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Dinner and a book

UD faculty author Teague reaches out to young readers and parents

When David Teague looks out at the rapt faces of fifth-graders eager to talk with him — an actual author! — at a reading of his latest book, he sees much more than today’s potential customers. He sees the University of Delaware students of tomorrow.

“The best thing about the chance to visit schools as an author is that it adds a dimension to my role as a UD literature professor,” says Teague, who teaches English in the University’s Associate in Arts Program in Wilmington.

“I often wish, when working with a college freshman or sophomore, that I'd had a chance to meet him or her earlier, to introduce books at a younger age, to instill literacy and a love of literature during a more formative time, and now I get the chance to do that.”

Teague, who recently told a group of young readers that he had written 49 books before getting one published, has had a great deal of success since the 2010 debut of that picture book, Franklin’s Big Dreams. This December, Disney-Hyperion released his The Red Hat, for children from about ages 3-7.

In between those two works, Teague collaborated with his wife, New York Times bestselling author Marisa de los Santos, on two books for middle-school-age readers, Saving Lucas Biggs and Connect the Stars.

Teague brings his experience as an author to his teaching at UD and says it benefits students, even if they have no plans to write children’s books, as they learn the craft of writing. And in the outreach he does with children, he serves as a kind of ambassador, not just for reading but also for the University.

“I tend to make [as many as] 40 school, library and community center visits each year to read and discuss my books, and at every school, I make sure to mention that I expect to see all the audience members at UD in a few years,” he says.

One recent example of his outreach to young readers is the Family Dinner Book Club program he developed with Nancy Ventresca, who teaches in the Advanced Academic Program in the Christina School District’s Thurgood Marshall Elementary School near Newark, Delaware.

The biweekly activity in November and December has brought eight fifth-graders and their families to the school at 6 p.m. for pizza and discussions about Connect the Stars with its author, who told the participants, “We decided that two of the best things in life are books and pizza, so here we are.”

Ventresca said that offering dinner, and the opportunity to bring along younger siblings to the meetings, has made the program much more accessible for parents to fit into their families’ hectic evening schedules. A small grant from the College of Arts and Sciences has supported the outreach project.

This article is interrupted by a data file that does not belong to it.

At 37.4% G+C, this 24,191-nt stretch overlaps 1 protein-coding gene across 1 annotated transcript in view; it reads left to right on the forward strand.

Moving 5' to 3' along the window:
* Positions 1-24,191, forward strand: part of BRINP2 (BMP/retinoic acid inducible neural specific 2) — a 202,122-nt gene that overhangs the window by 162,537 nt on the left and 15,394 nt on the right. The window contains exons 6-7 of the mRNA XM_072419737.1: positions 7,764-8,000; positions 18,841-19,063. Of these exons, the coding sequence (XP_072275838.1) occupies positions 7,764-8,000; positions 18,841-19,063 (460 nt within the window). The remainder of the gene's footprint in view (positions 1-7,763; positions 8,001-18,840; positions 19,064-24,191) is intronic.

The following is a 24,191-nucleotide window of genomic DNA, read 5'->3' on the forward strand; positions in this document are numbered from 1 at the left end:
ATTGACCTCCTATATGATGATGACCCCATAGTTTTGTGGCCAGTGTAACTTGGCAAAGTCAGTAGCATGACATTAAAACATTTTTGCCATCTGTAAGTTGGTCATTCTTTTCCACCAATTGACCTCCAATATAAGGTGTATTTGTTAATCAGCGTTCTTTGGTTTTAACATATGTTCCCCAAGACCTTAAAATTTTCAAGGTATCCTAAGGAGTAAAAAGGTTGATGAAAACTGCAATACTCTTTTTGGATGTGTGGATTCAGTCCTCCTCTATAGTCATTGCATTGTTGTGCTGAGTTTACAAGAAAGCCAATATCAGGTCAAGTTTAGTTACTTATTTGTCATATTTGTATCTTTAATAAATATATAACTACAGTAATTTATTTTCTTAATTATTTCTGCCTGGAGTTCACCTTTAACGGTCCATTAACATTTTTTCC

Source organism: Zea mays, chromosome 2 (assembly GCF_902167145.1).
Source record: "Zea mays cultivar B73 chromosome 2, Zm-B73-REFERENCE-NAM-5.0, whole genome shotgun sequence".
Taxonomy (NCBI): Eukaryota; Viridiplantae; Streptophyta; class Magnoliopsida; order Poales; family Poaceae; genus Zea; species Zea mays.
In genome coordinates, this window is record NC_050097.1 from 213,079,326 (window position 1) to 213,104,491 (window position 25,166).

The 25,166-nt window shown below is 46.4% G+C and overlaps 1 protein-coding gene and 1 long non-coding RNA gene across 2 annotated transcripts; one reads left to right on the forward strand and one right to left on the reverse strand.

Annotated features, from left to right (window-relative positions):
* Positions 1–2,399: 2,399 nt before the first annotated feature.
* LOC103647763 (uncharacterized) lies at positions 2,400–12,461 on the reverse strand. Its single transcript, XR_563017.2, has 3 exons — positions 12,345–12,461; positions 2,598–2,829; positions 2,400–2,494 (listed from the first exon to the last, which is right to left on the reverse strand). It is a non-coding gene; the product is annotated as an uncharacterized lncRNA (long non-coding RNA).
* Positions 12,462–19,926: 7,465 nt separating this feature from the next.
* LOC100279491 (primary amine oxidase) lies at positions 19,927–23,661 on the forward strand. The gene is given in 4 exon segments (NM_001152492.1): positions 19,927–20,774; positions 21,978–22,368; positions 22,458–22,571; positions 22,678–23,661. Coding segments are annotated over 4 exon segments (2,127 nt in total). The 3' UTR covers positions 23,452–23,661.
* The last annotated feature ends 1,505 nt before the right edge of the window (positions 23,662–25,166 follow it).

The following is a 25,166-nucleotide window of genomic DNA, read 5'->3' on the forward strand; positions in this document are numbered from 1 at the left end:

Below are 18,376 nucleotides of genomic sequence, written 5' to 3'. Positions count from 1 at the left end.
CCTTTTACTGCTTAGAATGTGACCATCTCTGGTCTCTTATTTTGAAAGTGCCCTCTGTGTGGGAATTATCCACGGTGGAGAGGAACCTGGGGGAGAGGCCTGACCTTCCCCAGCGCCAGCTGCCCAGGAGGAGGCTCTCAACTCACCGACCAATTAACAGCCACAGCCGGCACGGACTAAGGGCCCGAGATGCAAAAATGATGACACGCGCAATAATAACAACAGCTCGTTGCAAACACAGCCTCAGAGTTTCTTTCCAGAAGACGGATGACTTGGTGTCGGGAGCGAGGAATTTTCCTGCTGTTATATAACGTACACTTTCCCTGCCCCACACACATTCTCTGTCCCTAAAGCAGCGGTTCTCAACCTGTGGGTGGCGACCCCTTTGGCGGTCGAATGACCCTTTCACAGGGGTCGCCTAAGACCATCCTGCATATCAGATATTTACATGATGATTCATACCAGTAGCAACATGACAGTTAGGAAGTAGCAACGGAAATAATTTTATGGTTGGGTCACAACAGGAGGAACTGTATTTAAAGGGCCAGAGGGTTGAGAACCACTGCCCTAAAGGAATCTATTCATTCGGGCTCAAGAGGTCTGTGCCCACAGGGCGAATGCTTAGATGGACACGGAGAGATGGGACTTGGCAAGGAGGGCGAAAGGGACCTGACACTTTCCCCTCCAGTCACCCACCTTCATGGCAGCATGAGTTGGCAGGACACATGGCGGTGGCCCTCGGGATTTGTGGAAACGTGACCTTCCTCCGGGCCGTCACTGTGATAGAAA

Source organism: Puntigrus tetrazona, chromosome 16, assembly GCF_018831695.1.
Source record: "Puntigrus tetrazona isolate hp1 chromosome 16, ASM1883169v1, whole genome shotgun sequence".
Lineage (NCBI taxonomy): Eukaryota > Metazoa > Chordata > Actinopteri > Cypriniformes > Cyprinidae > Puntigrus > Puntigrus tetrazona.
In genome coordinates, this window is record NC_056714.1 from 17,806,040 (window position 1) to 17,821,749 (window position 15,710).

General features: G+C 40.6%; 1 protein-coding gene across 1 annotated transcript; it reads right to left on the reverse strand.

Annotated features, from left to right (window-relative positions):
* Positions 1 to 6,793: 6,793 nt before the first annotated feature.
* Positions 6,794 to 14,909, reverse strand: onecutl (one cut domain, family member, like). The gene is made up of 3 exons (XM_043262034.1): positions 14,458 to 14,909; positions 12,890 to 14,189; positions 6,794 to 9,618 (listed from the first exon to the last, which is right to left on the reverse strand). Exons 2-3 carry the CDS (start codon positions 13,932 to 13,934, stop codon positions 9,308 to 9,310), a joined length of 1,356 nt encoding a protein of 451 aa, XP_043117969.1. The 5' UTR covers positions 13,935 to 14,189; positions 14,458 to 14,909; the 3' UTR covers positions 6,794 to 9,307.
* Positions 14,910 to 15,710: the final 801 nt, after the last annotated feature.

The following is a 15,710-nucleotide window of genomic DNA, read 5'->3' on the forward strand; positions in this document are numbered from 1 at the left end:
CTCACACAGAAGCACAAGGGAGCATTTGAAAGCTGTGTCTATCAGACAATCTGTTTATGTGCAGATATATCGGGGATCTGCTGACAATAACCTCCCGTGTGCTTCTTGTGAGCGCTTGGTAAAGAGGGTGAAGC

The children read the book on their own in installments in preparation for the opportunity to talk about it with one another and with Teague. At the club’s first meeting, he introduced himself and told the audience about his writing process, especially those books he has written with de los Santos.

“Writing goes faster with a partner, but sometimes the two of you have different ideas, so that can also be a problem,” he told the youngsters. “We gave our characters a problem to solve, and we made it a serious one. … As a writer, you take your main character and you do mean things to him, because he has to learn and grow.”

In Connect the Stars, each of the two main characters tells the story from his or her point of view in alternating chapters. The plot moves forward, Teague said, something like a relay race.

Both the children and many of their parents said they were enjoying the book. Many of the youngsters had previously read Lucas Biggs and peppered Teague with questions about that story as well.

When the author asked if any children in the audience wanted to be writers, several hands went up. That makes sense, Teague told them: “Usually people who like to read like to write,” he said. “My wife and I think that books are the best things ever.”

More about the outreach project

The book club at Marshall Elementary was designed by Teague and Ventresca as a pilot program that they hope spreads to other schools.

“The Family Dinner Book Club aims to place reading in a family context,” according to a proposal for the outreach project. “Because parents are often children’s first and most influential teachers, and because family culture strongly dictates a child’s intellectual values, The Family Dinner Book club hopes to create a setting that nurtures and encourages reading.”

The project also serves as a way to encourage families to begin thinking about post-secondary education while their children are still young and to motivate children to aspire to attending college. Specifically, the program hopes to create connections with UD.

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